I promised an update on how various protected and unprotected vegetable plants fared in the recent cold snap. We heard from Gordon Clark on his greens before the single-digit cold; here's what he had to say about what happened next in his Silver Spring garden:
The "Polar Vortex," regrettably, proved to be more a test of my low tunnel's structural resilience than its frost protection capacity, as one of the 50 or so mile an hour wind bursts associated with the front blew it open. This was in spite of the fact that I had MANY bricks, as well as a couple large rocks and a tree stump holding down the plastic cover. Clearly, if you are expecting heavy winds tying down a low tunnel with clothesline (in the Elliot Coleman "chenille" method) is advised. (All the more so if your tunnel is an open/exposed area, which mine is.)
Fortunately I had removed most of the remaining greens before the Vortex struck (they had been growing since August and I doubted such old plants could take much cold stress); by the time I discovered the tunnel mishap the arctic temps had turned my remaining lettuces, mustard greens and chard to mush.
On the positive side, I want to note that while the Polar Vortex destroyed pretty much everything still left outside (sans low tunnel) in our community garden, there were two notable survivors who made it through both the intense cold and the preceding snow in pretty good shape - the indestructible curly kale, and savoy spinach varieties, which despite some browning on larger leaves, retained perfectly healthy growing tips (both are pictured below). Note to self for future winter plantings!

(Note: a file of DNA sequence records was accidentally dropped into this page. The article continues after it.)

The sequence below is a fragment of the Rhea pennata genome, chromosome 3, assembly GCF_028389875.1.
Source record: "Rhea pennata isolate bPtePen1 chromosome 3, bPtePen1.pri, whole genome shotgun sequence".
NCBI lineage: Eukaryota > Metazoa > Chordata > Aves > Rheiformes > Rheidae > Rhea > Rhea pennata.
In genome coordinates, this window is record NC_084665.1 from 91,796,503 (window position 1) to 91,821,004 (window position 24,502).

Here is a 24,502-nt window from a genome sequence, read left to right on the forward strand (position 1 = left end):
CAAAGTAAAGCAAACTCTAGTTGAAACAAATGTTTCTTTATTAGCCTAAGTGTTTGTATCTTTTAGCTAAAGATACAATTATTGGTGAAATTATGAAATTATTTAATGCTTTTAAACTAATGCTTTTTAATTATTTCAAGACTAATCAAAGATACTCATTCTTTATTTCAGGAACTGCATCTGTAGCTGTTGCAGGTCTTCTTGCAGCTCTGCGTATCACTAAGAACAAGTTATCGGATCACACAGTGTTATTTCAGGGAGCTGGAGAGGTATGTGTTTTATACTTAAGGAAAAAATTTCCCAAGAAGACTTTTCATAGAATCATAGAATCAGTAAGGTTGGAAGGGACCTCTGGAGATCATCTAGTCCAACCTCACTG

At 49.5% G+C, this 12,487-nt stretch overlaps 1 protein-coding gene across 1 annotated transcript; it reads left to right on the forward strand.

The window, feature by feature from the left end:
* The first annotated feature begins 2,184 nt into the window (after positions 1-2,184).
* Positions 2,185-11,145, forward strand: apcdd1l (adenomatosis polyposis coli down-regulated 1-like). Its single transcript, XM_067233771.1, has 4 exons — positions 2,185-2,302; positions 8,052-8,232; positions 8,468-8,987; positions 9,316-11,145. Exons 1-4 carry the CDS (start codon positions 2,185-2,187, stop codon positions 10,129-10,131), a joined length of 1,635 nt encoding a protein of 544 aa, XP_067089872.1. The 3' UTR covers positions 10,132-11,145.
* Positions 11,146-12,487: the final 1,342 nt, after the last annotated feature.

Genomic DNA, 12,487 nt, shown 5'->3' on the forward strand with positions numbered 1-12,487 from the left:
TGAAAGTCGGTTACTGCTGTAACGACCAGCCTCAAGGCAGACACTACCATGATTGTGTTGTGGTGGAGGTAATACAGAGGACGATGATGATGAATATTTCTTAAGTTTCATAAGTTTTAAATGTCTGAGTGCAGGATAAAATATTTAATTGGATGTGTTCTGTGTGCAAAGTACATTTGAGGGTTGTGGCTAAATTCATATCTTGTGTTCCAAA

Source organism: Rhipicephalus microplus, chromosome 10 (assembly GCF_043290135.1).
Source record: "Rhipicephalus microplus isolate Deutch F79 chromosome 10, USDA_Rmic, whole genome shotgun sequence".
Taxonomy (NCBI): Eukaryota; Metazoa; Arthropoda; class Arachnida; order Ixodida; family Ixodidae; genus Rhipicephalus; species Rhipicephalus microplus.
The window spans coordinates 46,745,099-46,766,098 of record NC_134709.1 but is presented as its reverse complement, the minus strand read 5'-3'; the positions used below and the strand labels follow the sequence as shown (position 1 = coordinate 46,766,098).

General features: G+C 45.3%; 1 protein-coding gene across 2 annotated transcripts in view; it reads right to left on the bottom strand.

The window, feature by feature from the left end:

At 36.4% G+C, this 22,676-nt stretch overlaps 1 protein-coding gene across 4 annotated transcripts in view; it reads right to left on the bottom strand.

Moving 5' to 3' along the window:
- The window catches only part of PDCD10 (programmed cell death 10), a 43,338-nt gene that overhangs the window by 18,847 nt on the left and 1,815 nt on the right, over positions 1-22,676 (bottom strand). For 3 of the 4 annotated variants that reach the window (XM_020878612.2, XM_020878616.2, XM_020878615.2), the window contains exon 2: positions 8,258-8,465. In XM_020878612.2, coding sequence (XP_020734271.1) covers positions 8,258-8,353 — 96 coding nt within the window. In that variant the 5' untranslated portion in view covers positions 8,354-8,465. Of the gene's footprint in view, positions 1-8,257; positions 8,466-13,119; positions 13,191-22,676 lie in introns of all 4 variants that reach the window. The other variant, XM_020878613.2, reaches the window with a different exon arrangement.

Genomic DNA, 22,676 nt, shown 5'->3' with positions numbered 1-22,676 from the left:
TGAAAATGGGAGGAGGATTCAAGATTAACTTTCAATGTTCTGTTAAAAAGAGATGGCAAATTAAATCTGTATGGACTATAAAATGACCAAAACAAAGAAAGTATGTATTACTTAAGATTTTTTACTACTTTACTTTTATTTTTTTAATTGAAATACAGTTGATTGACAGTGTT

I also asked MG Robin Ritterhoff to report on her Bethesda garden:
She says: "The cold frame kept my mâche, arugula, a couple Swiss chards & lettuce alive during the polar vortex. By contrast, unprotected Swiss chard in the back bed is a mass of wet black mess."
Today I checked the beds at the Derwood Demo Garden to see what had survived. We also had lettuce alive under cold frames:
but nearly everything exposed to the open air was dead or almost dead, even Red Russian kale:
The only exception was a super-hardy plant of Even'Star Landrace Collards, developed on Even'Star Farm in St. Mary's County, MD.
All our plantings under plastic low tunnels look pretty good, though, and none of ours blew away, since we fastened them down not only with bricks but with pieces of wire crisscrossed over the top and stuck in the ground. Here's some Rainbow Lacinato Kale (a cross developed by Wild Garden Seed in Oregon) still doing fine:
One more surprising survival: in the unprotected 6-inch deep salad table on my back deck in Germantown (where it got down to near zero degrees), the arugula pretty much bit the dust, but I still have cilantro plants alive:
Time for some salsa?